Tuesday, January 3, 2012

How's the new comments policy working for you?

A belated Happy New Year to my readers! My head decided to ring in the new year with a two-day migraine that just ended at midnight last night, so I'm a little late getting out here.

I'm planning to do some real posting later on this week, but for today, I just wanted to revisit the new commenting policy. I think there's still some misunderstanding about it all, as evidenced by this recent comment from a reader:
Exactly. This is your place, and you can decide what you want to do with it. As I will decide if I want to continue reading you after observing the implementation of your new policy.

I've disagreed with you in the past, and it's unfair to "shut my mike off" when you allow other who probably agree with you to continue.
I'm going to say this again, because I think it's important to say it: I will not and do not withhold comments simply because the commenter doesn't agree with me. I will withhold comments under the following conditions only:

1. The commenter is unnecessarily rude or uncivil to me or to other commenters/readers.
2. The commenter continues to post anonymously, without even a nickname, after having been asked to supply a nickname.
3. The commenter is using a post merely to advance his/her own agenda which is not even tangentially related to the post, to spam, or to otherwise manipulate the commenting system.

If your comment doesn't show up and you're sure you didn't violate 1-3, above, please DO contact me! I have no control over which comments end up in Blogger's spam folder, and though I try to check it periodically, I don't always get to it in a timely manner.

Now: here's an example of a comment I did NOT approve. I'm sharing it here so that those of you who may have wondered about my institution of moderated comments can see the sort of thing that's been cropping up lately. Ordinarily, under the old system, I'd just remove these when I saw them--but in the meantime my readers might have seen them, too. However, since I'm a night owl and these sorts of drive-by commenters tend to post at night, I'd bet I've been able to catch quite a few before my readers ever saw them. This little gem was posted on Christmas Day, by the way, by an anonymous commenter who left no nickname:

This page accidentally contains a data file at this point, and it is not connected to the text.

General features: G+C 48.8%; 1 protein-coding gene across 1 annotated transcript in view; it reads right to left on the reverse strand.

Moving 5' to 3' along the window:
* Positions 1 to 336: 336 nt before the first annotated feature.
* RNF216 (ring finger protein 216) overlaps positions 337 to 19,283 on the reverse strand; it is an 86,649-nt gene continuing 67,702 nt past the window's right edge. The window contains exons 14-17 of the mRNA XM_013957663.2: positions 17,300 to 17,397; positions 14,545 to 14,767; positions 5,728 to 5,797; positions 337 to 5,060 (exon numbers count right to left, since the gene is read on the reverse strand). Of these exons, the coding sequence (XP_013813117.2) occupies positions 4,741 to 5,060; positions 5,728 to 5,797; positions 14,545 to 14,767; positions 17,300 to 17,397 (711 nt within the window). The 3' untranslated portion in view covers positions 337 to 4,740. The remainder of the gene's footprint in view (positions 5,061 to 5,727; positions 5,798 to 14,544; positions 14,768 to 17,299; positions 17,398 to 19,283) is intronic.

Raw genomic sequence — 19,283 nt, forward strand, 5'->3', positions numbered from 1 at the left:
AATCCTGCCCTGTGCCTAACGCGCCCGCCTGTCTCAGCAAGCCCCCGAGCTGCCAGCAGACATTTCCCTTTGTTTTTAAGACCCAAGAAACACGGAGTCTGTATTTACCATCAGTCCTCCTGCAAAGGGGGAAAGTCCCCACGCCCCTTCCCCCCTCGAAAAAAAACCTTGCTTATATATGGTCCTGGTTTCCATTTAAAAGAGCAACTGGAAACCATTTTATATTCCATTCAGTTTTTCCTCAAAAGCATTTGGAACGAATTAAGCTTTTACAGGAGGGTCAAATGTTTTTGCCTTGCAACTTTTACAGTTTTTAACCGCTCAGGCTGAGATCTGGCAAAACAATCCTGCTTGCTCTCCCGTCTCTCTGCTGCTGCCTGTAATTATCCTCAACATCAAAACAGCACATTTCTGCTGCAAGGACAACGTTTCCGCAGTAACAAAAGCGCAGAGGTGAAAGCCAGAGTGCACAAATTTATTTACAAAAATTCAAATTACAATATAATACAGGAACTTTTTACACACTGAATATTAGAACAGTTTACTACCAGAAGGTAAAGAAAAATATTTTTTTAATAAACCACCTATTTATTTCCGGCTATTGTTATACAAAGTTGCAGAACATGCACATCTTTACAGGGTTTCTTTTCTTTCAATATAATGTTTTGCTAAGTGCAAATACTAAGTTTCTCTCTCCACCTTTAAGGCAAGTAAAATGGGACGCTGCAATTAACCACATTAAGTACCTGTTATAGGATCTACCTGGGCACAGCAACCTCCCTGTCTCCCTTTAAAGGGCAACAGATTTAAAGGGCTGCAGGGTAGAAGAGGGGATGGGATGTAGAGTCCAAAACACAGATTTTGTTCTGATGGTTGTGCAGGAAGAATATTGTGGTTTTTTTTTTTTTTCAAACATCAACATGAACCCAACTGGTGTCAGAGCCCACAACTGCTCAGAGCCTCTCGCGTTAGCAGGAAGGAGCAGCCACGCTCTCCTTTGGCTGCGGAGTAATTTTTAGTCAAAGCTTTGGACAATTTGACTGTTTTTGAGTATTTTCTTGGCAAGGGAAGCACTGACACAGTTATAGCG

thank you for taking time from your busy day of purging homos from your comments and fretting that somewhere a woman is using birth control to wish us a Merry Christmas
It's fairly mild, of its kind; the writer stays away from profanity and doesn't write pages of stuff about how evil I am or how wicked my readers are, but I share it here as an example: if you don't post stupidity like this, I'll probably approve your comment, even if we disagree about everything under the sun.

From my perspective, the new commenting policy has already done some good. I've seen readers who were hesitant to post comments before decide to do so, or to comment more frequently. I've seen a marked drop in the comments of the type I shared just above. And I don't have to worry that the first thing I'll have to do in the morning is scrape gunk out of a comment box, whether it's gunk of the "Please to be very nice posting!" variety with a link (which Blogger still sometimes doesn't recognize as spam) or whether it's gunk of the "Hope you rot in the hell I don't believe exists," sort, which is amusingly illogical but also, frankly, tiresome.

How is it working for you? Do you find yourself hesitating to comment knowing that your comment will have to be approved--or is it easier to say what you want knowing that attackers won't be able to spring out from the shadows? Let me know!


Will Duquette said...

Do I hesitate to comment because my comment must be approved? No.

I hesitate to comment because on the rare occasions there's something I want to say about something you've blogged, I usually find on reflection that it's some tricky little nit and that it would take far more words to adequately express it than it's worth, and why waste everyone's time?

But if I have something to say, the fact that you're moderating comments bothers me not at all.

On my blog, I've got it set so that once a commenter has had an approved comment, they can post comments without moderation. That works pretty well in my case.

Patrick said...

I am certain that I have had comments withheld for reasons other than 1,2 or 3. With all due respect, this comment policy will undermine the readers' belief and trust in this blog and its inegrity.

Anonymous said...